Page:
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Colombian leader has strong grip - and yen for yoga

By Rachel Van DongenSpecial to The Christian Science Monitor / August 7, 2003



BOGOTÁ, COLOMBIA

In the year since he has taken office, President Álvaro Uribe has come to mean many things to the Colombian people: Commander in chief, poncho-clad populist, yoga enthusiast. But mostly, observers say, he has gained stature as the strong leader many feel this nation has lacked for decades.

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Under President Uribe's tenure, the violence and instability that have disrupted Colombian life over years of civil war have diminished. And that has left Colombians feeling more secure - even hopeful.

"In his first year of government, he has not only shown a seriousness of purpose and a capacity for work without precedent, but he has also given rebirth to hope in a country whose morale was at rock bottom," noted an editorial last Sunday in El Tiempo, Colombia's most prominent newspaper

According to the Defense Ministry, kidnapping has decreased by a third since Uribe took power a year ago Thursday. Terrorist attacks targeting population centers are down 78 percent it reports, and murders have declined by 16 percent.

In a country that has seen 39-years of brutal civil war between leftist guerrillas and rightist paramilitaries fueled by drug money, that is welcome news.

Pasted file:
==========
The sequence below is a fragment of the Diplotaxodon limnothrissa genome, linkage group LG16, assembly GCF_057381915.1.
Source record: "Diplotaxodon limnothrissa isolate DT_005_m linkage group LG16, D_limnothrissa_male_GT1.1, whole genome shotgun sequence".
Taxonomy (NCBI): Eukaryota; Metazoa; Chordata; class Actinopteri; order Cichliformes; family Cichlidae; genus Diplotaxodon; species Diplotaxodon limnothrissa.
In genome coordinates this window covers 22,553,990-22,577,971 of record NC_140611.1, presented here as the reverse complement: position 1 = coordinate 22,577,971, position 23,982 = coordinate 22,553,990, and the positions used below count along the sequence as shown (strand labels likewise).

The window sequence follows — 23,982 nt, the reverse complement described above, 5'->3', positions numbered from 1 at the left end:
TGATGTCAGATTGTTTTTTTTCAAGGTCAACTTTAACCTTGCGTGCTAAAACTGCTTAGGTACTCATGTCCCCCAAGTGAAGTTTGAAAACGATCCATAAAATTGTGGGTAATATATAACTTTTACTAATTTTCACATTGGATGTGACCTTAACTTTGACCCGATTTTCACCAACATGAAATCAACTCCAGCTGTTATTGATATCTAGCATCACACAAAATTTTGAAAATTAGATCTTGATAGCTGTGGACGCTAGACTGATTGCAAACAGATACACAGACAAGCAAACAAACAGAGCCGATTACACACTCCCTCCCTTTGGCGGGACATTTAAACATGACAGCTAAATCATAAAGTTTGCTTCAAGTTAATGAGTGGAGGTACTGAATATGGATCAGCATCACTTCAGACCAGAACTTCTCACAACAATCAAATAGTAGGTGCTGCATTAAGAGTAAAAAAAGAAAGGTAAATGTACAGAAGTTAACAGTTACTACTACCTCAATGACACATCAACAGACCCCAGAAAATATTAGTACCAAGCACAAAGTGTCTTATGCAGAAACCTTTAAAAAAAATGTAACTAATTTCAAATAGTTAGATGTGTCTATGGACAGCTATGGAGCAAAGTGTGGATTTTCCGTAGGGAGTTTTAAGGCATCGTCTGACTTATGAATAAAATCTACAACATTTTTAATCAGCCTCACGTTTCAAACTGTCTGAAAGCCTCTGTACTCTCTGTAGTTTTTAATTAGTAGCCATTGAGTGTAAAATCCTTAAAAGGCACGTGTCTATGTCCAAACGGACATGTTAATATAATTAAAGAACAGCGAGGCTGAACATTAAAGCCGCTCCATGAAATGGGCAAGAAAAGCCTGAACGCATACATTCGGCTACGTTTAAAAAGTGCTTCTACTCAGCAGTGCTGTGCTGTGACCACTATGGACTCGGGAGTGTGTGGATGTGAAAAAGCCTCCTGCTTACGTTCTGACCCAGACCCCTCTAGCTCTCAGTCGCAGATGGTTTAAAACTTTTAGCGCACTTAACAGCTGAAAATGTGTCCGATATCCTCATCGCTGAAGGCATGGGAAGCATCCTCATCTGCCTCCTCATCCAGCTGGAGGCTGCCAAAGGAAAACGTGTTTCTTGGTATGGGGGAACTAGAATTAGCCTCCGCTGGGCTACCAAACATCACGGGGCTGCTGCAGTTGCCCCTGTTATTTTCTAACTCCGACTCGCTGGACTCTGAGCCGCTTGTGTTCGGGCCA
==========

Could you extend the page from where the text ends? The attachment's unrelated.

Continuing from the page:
But questions remain whether the president's first-year gains stem more from his charisma than from broad reform. Even if they do represent tangible progress, some wonder if Uribe can sustain the momentum.

Uribe won election on the heels of his predecessor's failed peace negotiations with the Revolutionary Armed Forces of Colombia (FARC), Latin America's oldest insurgency group. He promised an all-out war against the leftist rebel army.

Though he has taken several important steps on the battlefield, there has been no major dismantling of the FARC's infrastructure - which some think may be in a tactical retreat.

"I think [Uribe] is benefiting more from style than substance," says FernandoGiraldo, dean of the political science department atBogotá's Javeriana University.

Mr. Giraldo believes Uribe is garnering kudos because he appears to be the "common man."

"He hasn't done anything," says Giraldo. "But the people think he has. It's all a communications strategy."

Yet it may just be that Uribe's willingness to mix with the people has been at the root of his success.

Despite at least four attempts on his life since beginning his run for president in June 2001, he travels to wartorn regions nearly every weekend to hold "community councils." He'll listen for hours as residents of far-flung villages talk about sewage problems or downed telephone lines.

Recently, in a symbolic move showing that he could govern from what El Tiempo called "the wolf's mouth," Uribe moved his entire government for three days to northeast Arauca Province - possibly the most violent in Colombia.

When the president travels to these communities, he does so in a straw hat and poncho, clothing from the Antioquia region where he was born.

In an unprecedented national version of the community council, he took center stage with his cabinet ministers in a live television forum that drew nearly 5,000 questions from viewers via phone and e-mail.

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